No one likes to get caught in a traffic jam. You could be the one to keep the traffic moving if you become a traffic analyst. Traffic analysts design transportation and distribution procedures to maximize delivery efficiency. Although the role may differ somewhat depending on the industry or organization, they typically conduct extensive research, analyses, and risk assessments, which help them create strategies and recommend solutions affecting traffic or distribution.
For government positions, traffic analysts will often review plans and traffic impact studies for commercial and residential subdivisions. Based on this information, they will then make recommendations for the flow and control of traffic and street lighting. In other organizations, traffic analysts may focus on logistics and perform duties, including analyzing freight movements and recommending improvements to the domestic and international logistics processes while ensuring compliance with regulatory requirements.
Traffic analysts should have the ability to multi-task and manage multiple high-priority projects. They should also have considerable knowledge of the methods and techniques of traffic data collection. To become a traffic analyst, you'll typically only need a high school diploma along with previous experience in traffic data collection and analysis. Some employers may prefer candidates with an Associate's degree.
There is more than meets the eye when it comes to being a traffic analyst. For example, did you know that they make an average of $31.94 an hour? That's $66,429 a year!
Between 2018 and 2028, the career is expected to grow 20% and produce 139,200 job opportunities across the U.S.
There are certain skills that many traffic analysts have in order to accomplish their responsibilities. By taking a look through resumes, we were able to narrow down the most common skills for a person in this position. We discovered that a lot of resumes listed detail oriented, customer service skills and organizational skills.
When it comes to the most important skills required to be a traffic analyst, we found that a lot of resumes listed 13.8% of traffic analysts included logistics, while 8.6% of resumes included outbound calls, and 7.8% of resumes included dot. Hard skills like these are helpful to have when it comes to performing essential job responsibilities.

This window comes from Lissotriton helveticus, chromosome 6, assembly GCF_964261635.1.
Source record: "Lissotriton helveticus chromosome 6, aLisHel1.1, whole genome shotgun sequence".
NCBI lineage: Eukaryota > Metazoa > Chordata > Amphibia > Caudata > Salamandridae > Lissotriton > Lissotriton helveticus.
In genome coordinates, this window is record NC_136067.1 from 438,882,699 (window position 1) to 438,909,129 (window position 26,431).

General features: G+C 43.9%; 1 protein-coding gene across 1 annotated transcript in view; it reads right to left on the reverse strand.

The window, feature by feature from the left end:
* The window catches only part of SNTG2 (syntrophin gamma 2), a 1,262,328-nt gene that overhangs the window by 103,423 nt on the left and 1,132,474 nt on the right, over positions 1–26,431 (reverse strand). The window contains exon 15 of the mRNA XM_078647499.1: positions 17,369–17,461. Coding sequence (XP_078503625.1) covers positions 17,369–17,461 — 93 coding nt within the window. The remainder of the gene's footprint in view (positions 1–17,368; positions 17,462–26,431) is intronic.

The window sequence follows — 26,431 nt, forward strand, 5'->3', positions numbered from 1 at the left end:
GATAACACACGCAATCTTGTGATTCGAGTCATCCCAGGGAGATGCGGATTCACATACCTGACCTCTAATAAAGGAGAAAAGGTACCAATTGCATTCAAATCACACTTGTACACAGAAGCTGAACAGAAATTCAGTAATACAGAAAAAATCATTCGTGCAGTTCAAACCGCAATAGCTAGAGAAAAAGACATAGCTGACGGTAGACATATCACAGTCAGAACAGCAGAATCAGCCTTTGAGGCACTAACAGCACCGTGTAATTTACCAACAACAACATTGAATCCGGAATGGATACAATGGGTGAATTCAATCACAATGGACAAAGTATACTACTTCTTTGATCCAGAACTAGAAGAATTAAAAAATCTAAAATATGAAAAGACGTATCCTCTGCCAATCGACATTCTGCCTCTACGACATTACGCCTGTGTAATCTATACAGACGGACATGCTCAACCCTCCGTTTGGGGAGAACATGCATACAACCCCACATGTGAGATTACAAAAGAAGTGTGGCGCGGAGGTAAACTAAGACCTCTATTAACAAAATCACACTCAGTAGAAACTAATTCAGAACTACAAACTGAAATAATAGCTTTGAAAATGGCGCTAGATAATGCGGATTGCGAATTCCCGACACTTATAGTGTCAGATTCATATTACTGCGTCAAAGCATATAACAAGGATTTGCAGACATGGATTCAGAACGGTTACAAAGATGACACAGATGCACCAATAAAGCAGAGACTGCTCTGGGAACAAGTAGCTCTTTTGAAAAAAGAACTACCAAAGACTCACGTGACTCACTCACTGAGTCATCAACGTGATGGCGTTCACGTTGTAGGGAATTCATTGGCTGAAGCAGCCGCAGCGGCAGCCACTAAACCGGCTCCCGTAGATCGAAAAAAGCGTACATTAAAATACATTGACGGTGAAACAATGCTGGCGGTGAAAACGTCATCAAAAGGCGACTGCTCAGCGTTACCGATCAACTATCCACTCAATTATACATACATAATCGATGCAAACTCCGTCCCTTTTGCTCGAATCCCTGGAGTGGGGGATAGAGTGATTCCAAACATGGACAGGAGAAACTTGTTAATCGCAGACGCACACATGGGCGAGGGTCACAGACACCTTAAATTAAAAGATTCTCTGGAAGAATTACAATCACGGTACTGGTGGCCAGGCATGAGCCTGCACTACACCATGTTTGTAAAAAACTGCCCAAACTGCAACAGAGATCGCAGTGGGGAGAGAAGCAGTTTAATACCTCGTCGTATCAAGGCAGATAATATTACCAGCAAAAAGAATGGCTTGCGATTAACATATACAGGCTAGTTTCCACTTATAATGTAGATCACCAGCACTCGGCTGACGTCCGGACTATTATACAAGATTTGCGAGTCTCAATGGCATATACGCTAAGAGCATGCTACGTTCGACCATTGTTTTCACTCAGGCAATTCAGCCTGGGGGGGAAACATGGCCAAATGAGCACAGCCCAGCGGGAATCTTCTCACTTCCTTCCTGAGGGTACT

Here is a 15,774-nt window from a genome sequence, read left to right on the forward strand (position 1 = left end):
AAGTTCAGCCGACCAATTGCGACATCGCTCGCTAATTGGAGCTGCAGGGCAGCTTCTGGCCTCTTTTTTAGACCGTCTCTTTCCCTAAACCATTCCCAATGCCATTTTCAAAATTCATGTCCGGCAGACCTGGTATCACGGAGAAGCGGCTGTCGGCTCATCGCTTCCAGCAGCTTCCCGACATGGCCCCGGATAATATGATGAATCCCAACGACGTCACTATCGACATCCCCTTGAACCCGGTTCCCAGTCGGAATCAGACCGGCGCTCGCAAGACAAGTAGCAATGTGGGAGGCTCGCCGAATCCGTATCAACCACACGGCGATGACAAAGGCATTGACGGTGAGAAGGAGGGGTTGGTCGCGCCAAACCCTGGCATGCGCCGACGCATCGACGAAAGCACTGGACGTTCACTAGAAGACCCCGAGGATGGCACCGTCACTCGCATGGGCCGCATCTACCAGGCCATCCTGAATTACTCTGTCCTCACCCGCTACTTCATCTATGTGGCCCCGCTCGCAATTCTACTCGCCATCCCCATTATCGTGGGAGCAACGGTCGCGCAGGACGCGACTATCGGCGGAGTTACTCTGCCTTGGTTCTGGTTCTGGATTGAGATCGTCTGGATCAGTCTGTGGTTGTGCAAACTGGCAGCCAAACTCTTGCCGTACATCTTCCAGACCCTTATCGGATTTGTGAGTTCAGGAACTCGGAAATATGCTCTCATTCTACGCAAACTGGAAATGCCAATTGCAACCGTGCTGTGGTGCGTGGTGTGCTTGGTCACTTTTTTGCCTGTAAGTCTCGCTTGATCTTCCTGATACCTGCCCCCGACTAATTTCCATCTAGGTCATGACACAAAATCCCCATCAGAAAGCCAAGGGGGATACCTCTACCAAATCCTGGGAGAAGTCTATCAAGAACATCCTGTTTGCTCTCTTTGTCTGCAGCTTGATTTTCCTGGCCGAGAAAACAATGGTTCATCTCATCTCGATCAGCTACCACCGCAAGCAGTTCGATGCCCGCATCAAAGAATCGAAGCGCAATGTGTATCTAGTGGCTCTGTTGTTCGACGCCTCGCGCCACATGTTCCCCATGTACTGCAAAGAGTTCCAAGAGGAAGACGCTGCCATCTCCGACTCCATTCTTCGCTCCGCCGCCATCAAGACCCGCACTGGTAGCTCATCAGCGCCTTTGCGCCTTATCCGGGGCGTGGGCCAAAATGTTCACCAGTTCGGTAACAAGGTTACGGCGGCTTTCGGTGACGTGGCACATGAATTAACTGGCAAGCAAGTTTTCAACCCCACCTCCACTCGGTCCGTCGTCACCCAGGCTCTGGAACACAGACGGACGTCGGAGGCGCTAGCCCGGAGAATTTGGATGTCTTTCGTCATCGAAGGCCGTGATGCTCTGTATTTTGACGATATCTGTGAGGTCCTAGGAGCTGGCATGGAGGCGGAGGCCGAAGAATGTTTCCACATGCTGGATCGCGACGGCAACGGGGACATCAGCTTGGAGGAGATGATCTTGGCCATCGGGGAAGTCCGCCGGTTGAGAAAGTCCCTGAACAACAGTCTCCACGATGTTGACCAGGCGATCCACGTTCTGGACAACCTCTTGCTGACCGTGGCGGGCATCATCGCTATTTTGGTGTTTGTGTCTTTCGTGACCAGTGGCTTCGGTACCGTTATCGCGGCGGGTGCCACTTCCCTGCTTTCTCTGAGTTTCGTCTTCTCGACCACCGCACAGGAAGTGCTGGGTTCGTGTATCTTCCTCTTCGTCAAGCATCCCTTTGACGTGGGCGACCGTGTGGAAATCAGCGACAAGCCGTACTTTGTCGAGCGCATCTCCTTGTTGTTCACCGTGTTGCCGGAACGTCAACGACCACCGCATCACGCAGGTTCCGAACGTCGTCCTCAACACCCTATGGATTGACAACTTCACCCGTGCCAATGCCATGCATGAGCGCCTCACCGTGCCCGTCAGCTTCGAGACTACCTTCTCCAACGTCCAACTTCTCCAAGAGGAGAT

When it comes to searching for a job, many search for a key term or phrase. Instead, it might be more helpful to search by industry, as you might be missing jobs that you never thought about in industries that you didn't even think offered positions related to the traffic analyst job title. But what industry to start with? Most traffic analysts actually find jobs in the manufacturing and technology industries.
If you're interested in becoming a traffic analyst, one of the first things to consider is how much education you need. We've determined that 53.7% of traffic analysts have a bachelor's degree. In terms of higher education levels, we found that 5.4% of traffic analysts have master's degrees. Even though most traffic analysts have a college degree, it's possible to become one with only a high school degree or GED.
Choosing the right major is always an important step when researching how to become a traffic analyst. When we researched the most common majors for a traffic analyst, we found that they most commonly earn bachelor's degree degrees or associate degree degrees. Other degrees that we often see on traffic analyst resumes include high school diploma degrees or master's degree degrees.
You may find that experience in other jobs will help you become a traffic analyst. In fact, many traffic analyst jobs require experience in a role such as customer service representative. Meanwhile, many traffic analysts also have previous career experience in roles such as administrative assistant or cashier.